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Old June 17th, 2005, 03:06 AM   #16
RED Code Chef
Join Date: Oct 2001
Location: Holland
Posts: 12,514
Okay, how about we expand this a little bit with this:

When do you start a new "scene".

For example. A woman and a man are talking in the living room. During the
conversation he moves to the kitchen. She follows and the talk is continued

If we see the man exit (but the camera does not follow), we then see her
exit and we cut to the kitchen. Is the kitchen a new scene? (I think it is,
because it is a new location).

If that is so. What now if we decided to shoot it with a steadicam that
follows them from the living room to the kitchen? Is it now just the one scene?

Joshua: thanks for the info. However, you say 80 shots with 25 setups. That
is an average 3.2 shots per setup. I'm wondering for what "kind" of movie you
get this. Because for the work I've done almost every single shot changes
the camera setup (unless you count the cutting forth and back between
two people talking [ie over the shoulder shots] as different shots?).

Now that is not to say that I can't imagine multiple shots with the same
setup, but I'm not seeing this happen very often.

Could you describe some of the multiple shots you are having for that movie
in a single setup?


p.s. perhaps my definition of shot (or scene, or setup) is different than yours
(or somebody else's)....

Rob Lohman,
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Old June 17th, 2005, 05:51 AM   #17
Capt. Quirk
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I'm sure most peoples definitions are different. What you described above, could be taken as two scenes, or one. Personally, if it were same physical location, in most cases I would consider it one scene. It really depends on the story, and locations.
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Old June 17th, 2005, 06:41 AM   #18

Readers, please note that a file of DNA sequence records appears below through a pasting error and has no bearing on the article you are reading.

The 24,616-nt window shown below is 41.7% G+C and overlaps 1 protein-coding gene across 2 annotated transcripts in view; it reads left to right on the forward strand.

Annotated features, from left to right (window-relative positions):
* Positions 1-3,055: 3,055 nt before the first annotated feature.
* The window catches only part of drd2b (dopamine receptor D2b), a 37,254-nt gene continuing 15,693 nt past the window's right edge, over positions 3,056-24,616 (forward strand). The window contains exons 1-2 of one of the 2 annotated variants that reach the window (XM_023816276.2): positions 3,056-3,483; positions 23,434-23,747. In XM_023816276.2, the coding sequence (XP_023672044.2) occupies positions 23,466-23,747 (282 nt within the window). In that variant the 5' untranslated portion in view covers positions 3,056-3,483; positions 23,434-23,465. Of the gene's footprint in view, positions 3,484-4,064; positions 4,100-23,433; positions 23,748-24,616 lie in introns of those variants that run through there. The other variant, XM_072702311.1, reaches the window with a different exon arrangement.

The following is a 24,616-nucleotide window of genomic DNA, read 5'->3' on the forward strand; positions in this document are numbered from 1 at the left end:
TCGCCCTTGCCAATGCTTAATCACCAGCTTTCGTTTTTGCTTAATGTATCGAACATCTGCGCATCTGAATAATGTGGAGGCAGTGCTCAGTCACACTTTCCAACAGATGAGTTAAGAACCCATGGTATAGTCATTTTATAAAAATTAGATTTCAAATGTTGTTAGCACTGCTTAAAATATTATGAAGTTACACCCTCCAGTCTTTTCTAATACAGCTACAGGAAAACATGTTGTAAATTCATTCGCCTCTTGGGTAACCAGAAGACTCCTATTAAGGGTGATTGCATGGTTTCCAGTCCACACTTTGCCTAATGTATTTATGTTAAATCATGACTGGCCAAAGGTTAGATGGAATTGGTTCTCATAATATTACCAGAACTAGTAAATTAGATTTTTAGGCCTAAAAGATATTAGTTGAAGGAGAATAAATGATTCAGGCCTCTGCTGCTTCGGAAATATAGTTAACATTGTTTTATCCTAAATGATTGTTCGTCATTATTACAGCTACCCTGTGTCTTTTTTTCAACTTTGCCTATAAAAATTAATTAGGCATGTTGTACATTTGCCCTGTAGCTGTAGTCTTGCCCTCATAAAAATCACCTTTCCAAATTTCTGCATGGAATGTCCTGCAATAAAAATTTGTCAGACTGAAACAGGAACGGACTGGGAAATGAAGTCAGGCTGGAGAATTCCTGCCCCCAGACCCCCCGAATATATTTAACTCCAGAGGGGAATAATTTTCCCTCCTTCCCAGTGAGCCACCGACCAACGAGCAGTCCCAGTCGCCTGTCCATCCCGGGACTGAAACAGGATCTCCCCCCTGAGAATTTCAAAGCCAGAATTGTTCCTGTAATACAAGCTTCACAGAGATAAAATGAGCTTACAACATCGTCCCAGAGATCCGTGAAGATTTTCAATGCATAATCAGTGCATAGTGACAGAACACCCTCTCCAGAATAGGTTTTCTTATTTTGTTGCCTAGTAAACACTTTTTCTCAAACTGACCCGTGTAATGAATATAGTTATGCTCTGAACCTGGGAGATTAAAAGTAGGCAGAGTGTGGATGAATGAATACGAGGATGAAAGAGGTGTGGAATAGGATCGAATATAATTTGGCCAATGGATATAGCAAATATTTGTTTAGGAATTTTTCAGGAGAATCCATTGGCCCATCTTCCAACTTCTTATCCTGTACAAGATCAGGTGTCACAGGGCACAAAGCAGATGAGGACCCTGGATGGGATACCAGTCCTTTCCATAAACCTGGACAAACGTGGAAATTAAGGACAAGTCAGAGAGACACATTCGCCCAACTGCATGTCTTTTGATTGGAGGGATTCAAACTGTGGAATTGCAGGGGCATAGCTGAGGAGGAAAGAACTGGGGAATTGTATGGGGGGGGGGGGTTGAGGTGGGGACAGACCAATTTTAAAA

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Is there some reasonably priced piece of software that walks you through this process?

Script > storyboard > scene list > shot list
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Old June 17th, 2005, 09:42 AM   #19
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Rob, you are right. When I say shot, I meant more along the lines of a cut, because it's based off the storyboards, which were also cut by cut.

However, there were also shots that had the same setup that were separated in the script and in "time." Like a set of shots that occur in the beginning of the film and reoccur at the end of the film. Planning ahead prevented us from having to move back and forth to that position, if we had been shooting strictly chronologically according to the script.
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Old June 17th, 2005, 10:01 AM   #20
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Ooh, that might make it easier...I had been doing it shot-by-shot, and trying to connect all the interweaving cuts into coherent shots in my head (I might have a dozen cuts for a two person conversation, but only two shots), but getting all the cuts on paper first seems like a smarter idea. I could then note, after getting it all written down, which cuts were from the same camera position, then modify the list.
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